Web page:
I spent most of my childhood relying on my siblings, some sticks and shelves full of books to keep me occupied. I didn't watch a TV show until my siblings and I started sneaking in episodes of Rescue Rangers while mom ran errands. If we said the word "bored," my mom made us wash the floor or scrub the baseboards with a toothbrush. I firmly believe in letting my daughter be bored -- I believe in refusing TV for weeks and letting her lie on her floor until she starts talking to her dolls and making up stories about flying cats in the attic. I don't think this lesson from my mother was unintentional.
4. You can't be everything all the time.
I have seven siblings. Between activities, school, hobbies and lessons, my mother couldn't be everything to all of us all the time. Nor should she have been. But at the time I resented her so much for missed pickups, forgotten appointments and how she never made the debate team brownies like other moms did. When I complained to her, she would say, "I can't do everything!" So, my siblings and I learned to rely on one another for rides to appointments, pickups from work, support for hobbies and after-school cookies. This isn't to say my mother wasn't there when we truly needed her. But she rejected all of our attempts to make her over into anything she wasn't. Now, as a mother of only two children, I feel overwhelmed with the appointments and playdates, school information, crafts, milestones and expectations. I constantly compare myself to others. I constantly feel anxious about the mother I am. But I am comforted in knowing that, like my mother, I don't need to be any more than I am. I can't do everything, nor should I. There are other people in my kids' lives -- their father, teachers, friends, grandparents, aunts and uncles. My children's world is bigger than me.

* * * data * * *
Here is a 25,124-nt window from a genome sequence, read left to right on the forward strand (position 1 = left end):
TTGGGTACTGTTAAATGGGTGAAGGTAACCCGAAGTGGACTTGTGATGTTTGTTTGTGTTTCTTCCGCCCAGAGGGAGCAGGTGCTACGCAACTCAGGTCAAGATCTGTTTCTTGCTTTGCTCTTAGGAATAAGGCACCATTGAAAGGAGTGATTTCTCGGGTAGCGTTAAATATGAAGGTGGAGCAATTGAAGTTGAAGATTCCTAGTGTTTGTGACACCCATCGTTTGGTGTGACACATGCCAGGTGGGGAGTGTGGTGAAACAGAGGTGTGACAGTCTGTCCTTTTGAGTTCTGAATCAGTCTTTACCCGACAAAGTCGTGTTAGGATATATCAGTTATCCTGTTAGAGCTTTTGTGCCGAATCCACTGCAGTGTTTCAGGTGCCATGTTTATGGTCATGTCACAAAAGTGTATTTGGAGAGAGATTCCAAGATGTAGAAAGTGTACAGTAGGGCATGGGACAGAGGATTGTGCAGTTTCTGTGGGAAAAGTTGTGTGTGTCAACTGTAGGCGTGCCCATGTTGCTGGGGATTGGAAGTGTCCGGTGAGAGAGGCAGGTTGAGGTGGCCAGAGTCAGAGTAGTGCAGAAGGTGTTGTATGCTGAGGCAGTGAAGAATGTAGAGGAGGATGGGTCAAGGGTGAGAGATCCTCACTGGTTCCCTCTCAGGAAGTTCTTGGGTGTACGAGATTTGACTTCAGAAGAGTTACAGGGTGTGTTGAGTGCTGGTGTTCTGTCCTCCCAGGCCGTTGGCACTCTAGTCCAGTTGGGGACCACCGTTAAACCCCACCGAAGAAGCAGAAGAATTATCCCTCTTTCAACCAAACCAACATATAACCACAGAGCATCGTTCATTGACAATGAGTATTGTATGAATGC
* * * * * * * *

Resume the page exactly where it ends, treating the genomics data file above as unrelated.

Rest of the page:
5. The good and the bad go hand in hand.
I spent years rejecting the way I was raised. But I realize there is redemption if you are willing to make it. Parenting isn't a zero-sum game. We all have different kinds of mothers. Good, bad, the in-between. But in the end, they are our parents; what we make of the lives they have given us is ours to celebrate and to redeem. There are too many parenting days when I collapse in bed, sick of the sound of my own terse voice. Don't hammer your brother. Listen. Listen. Stop licking your arm. Stop licking my leg! Pick that booger up off the floor. I want to blame my kids. But I know that wresting the day back from the edge is my job. Redemption is my job. So, I say "I'm sorry." We eat some ice cream and we try again. And again. As many times as it takes to get it right. I learned that from my mom.
6. What you have to give isn't always what your children want.
I've spent years pushing away, trying to become different versions of myself, rejecting what I was taught to be. Despite that, my mother has loved all of these versions of myself. It's an example I'm reminded of even now, as I watch my own daughter prance around in a twirly golden dress. My daughter is an auto-didactic princess. I had no princess books, movies or paraphernalia in our house. But at 2, she found her fancy dresses and turned herself into one anyway. I know this is just the beginning of a push and pull. Of me offering one thing and her taking another. I can imagine myself at her wedding offering advice about capping the toothpaste and her rolling her eyes. But this is OK, because I know one day she'll realize I was giving her my best.
This post is part of HuffPost Parents' Mother's Day series, exploring the lessons our moms taught us about parenting.